ArtsAutosBooksBusinessEducationEntertainmentFamilyFashionFoodGamesGenderHealthHolidaysHomeHubPagesPersonal FinancePetsPoliticsReligionSportsTechnologyTravel

DEPORTATION AND THE DOLLARS WASTED ON IT

Updated on August 24, 2016

DOLLARS WASTED ON DEPORTATION

Today there is much debate, precedented even, about families deported and displaced leaving loved ones who happen to be mostly children born in the U.S.; due to their parents being undocumented immigrants.

One of New York's best kept secrets, is the fact that on any given day, including today, there are hundreds of convicts, sometimes thousands, who are serving 10, 15 plus years to life, that were ordered deported 10-30 years ago by immigration judges. Those with "Final Orders" (have waived the right to appeal the decision, or have exhausted appeals), and are eligible having appeared before the Parole Board, largely are denied release to the custody of Immigration & Customs Enforcement (I.C.E.), or Homeland Security, using the same language that is used to deny those who are American citizens.

The reality is the Parole Board is not authorized to send anyone with a "Final Order" back to New York. They can only be released to the custody of I.C.E.; yet the board routinely denies release to these foreign nationals, mostly Caribbean, whose release will automatically save New York's taxpayers millions of dollars yearly.

Someone has determined that it makes more sense to deport the families of U.S. children, who are productive members of society, doing the jobs most frown upon; than to deport convicts found deportable over 10 plus years ago that are costing millions of tax dollars yearly. Is that not a gross injustice?

It somehow seems to make more sense to keep people in the United States who costs millions of tax dollars yearly, than those who already a part of the workforce and are positively contributing to society.

Governor Cuomo's efforts at downsizing the prison population of New York State, by closing a few prisons, whether due to economics, criminal justice reform, or the disparate treatment of certain segments of our society; is a common sense, fundamental approach in serving the people of the state of New York; echoing the concerns nationally of numerous private and government entities, including President Obama.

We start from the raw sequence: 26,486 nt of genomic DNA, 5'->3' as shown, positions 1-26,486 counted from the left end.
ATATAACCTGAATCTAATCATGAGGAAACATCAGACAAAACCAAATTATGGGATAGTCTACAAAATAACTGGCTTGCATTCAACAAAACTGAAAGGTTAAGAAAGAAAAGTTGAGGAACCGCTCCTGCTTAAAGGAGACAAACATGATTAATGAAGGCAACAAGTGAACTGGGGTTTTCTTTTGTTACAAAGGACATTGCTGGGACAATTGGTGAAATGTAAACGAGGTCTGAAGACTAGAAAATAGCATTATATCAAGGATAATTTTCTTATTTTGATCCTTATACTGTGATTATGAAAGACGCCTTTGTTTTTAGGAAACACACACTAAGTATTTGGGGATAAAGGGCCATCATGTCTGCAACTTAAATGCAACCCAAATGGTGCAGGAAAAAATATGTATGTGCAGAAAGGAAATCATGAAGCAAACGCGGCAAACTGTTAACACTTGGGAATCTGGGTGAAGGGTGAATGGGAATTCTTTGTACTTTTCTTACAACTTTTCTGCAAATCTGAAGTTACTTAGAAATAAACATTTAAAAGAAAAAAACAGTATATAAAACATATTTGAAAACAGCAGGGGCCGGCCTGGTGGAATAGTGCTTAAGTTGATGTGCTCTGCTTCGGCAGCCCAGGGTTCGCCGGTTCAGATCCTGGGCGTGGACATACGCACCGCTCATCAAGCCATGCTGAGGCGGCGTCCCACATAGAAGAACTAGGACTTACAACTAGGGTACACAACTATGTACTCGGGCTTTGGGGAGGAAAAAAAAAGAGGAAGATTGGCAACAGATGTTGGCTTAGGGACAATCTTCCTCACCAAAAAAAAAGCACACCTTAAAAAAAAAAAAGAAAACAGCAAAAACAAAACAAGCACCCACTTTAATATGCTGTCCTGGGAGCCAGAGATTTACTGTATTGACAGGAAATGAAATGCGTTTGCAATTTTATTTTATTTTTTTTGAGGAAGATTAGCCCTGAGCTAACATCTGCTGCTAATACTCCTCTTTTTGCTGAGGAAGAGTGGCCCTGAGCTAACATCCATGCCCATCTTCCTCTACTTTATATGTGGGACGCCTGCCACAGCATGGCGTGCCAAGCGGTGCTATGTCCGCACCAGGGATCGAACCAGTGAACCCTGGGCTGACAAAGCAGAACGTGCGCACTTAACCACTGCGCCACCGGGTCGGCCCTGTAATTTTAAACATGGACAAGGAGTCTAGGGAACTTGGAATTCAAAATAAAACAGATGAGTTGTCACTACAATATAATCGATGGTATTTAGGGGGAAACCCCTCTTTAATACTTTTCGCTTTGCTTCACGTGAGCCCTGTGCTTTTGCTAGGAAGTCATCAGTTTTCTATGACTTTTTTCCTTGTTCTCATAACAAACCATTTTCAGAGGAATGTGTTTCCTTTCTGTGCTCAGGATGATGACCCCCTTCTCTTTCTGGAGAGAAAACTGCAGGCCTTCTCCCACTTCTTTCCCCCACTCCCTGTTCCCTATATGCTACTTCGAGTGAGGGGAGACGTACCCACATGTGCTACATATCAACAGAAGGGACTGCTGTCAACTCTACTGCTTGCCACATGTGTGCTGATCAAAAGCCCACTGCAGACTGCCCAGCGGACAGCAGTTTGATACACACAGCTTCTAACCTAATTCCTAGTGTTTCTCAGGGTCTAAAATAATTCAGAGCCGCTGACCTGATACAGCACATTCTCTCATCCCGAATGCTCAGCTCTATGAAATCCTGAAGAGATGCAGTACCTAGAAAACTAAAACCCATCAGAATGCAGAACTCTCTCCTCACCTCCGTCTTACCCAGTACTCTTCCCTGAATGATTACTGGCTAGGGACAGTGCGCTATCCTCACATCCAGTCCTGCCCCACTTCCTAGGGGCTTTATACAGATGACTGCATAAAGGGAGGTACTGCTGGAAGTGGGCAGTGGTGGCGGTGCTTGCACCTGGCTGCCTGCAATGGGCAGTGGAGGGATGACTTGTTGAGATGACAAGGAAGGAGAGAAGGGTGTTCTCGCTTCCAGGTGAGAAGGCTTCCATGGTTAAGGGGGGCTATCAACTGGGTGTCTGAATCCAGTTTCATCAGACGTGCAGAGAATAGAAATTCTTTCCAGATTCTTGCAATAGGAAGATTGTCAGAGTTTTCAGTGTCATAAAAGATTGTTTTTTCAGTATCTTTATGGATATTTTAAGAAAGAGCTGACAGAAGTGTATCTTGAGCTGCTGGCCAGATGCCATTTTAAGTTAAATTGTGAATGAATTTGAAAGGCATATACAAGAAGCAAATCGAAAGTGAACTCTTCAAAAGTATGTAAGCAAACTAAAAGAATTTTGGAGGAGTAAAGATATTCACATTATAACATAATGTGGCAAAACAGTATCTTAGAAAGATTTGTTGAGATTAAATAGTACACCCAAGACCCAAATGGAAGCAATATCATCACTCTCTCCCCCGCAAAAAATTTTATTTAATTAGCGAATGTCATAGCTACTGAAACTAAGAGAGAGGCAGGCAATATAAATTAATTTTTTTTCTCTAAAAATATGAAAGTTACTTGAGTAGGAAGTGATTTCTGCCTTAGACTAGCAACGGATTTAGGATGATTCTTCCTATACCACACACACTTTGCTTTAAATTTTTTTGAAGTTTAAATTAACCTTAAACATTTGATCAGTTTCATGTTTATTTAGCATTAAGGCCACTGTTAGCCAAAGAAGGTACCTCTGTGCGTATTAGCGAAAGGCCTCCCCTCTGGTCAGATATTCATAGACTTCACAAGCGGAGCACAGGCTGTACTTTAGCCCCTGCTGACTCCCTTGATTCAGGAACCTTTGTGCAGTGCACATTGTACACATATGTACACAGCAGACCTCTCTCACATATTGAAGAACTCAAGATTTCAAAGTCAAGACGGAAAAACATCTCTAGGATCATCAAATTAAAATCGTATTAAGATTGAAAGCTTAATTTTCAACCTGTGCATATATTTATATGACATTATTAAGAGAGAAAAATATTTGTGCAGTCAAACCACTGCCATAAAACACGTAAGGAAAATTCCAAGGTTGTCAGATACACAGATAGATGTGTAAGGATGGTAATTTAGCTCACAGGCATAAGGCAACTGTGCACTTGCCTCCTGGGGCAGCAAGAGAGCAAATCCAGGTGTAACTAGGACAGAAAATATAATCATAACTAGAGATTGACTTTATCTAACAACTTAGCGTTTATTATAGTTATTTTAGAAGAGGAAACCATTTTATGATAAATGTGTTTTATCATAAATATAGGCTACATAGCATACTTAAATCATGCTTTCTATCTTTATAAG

Countless organizations like Milk Not Jails, Parole Justice Reform, the New York Times editorial board: "A chance to Fix Parole in New York", September 4th & 5th, 2015, have scrutinized and criticized the parole board's refusal to grant parole to those with "To Life" at the back of their sentences.

Within this class of prisoners exist on of the state's best kept secrets. The aforementioned deportable convicts with 'final order' of deportation, and how their denial or release affect the pockets of the taxpayers.

WHAT INCARCERATION COSTS TAXPAYERS

Executive Law 259-I (2) (d) : Manual Item: 9305.02 authorizes the board of parole to grant "Conditional Parole for Deportation Only" (CPDO) to individuals with a final order of deportation, when they appear before the parole board. An Individual with a final order, who appears before the board of parole is eligible.

The state spends between $60,000 - $90,000 yearly to keep a convict per year. Therefore every 24 month denial of release to a deportable offender, costs taxpayers between $120,000 - $180,000! That is the cost for keeping working class undocumented immigrants, and it does. This contradiction is disingenuous at best, yet shocking and factual.

Why do we have to pay to keep people here, when we can send them back to their birthplace? The money saved could be utilized to feed the hungry, keep a school, nursery or fire station open; which we seem to be closing or ignoring on a daily basis.


Comments

    0 of 8192 characters used
    Post Comment

    No comments yet.